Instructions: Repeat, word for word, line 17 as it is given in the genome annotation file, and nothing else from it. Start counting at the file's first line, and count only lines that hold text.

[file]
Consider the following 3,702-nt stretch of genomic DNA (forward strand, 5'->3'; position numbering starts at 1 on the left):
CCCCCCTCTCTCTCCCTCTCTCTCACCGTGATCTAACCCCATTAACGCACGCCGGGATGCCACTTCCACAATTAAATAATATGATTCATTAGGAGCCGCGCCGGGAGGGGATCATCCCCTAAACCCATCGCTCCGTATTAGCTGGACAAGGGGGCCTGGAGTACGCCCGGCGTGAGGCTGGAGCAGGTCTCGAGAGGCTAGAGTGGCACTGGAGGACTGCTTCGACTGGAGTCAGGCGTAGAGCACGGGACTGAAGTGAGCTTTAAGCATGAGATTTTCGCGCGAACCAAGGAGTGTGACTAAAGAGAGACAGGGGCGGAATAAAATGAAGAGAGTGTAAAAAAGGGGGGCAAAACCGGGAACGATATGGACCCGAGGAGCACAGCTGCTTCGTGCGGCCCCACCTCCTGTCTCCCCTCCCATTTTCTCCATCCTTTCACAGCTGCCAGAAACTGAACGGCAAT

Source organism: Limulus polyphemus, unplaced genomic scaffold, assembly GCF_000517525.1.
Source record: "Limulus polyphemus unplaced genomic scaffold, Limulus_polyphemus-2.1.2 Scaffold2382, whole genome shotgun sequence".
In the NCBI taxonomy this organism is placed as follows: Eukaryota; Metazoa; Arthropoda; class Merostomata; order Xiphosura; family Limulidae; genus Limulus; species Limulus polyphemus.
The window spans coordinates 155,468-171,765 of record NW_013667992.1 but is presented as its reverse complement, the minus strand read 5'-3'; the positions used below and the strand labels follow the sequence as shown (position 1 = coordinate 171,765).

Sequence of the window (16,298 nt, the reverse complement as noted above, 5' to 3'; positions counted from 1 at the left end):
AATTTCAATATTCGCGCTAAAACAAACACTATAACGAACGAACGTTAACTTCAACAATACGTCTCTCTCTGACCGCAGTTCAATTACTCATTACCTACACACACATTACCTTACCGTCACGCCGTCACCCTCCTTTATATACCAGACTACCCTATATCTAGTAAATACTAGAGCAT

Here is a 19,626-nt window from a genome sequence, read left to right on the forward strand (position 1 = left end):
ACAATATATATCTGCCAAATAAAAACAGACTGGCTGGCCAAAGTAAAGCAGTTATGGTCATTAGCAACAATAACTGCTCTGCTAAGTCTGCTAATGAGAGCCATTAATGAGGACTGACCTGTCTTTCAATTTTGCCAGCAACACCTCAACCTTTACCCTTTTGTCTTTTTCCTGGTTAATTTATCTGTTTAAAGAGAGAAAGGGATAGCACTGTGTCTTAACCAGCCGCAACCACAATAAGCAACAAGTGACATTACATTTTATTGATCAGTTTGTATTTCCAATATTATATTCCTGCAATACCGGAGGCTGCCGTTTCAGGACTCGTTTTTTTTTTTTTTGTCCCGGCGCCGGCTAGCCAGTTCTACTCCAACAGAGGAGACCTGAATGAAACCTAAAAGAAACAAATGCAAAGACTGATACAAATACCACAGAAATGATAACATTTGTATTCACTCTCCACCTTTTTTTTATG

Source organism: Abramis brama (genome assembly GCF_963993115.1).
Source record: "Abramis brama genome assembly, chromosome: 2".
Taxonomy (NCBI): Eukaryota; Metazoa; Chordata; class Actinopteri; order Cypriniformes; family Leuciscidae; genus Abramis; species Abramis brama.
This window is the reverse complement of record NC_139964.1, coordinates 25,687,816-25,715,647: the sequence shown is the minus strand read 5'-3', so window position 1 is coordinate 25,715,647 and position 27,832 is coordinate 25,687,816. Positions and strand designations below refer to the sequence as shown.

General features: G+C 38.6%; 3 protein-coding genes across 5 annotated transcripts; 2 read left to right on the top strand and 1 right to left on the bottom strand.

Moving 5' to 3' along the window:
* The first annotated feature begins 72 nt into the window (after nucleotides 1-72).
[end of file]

* The first annotated feature begins 72 nt into the window (after nucleotides 1-72).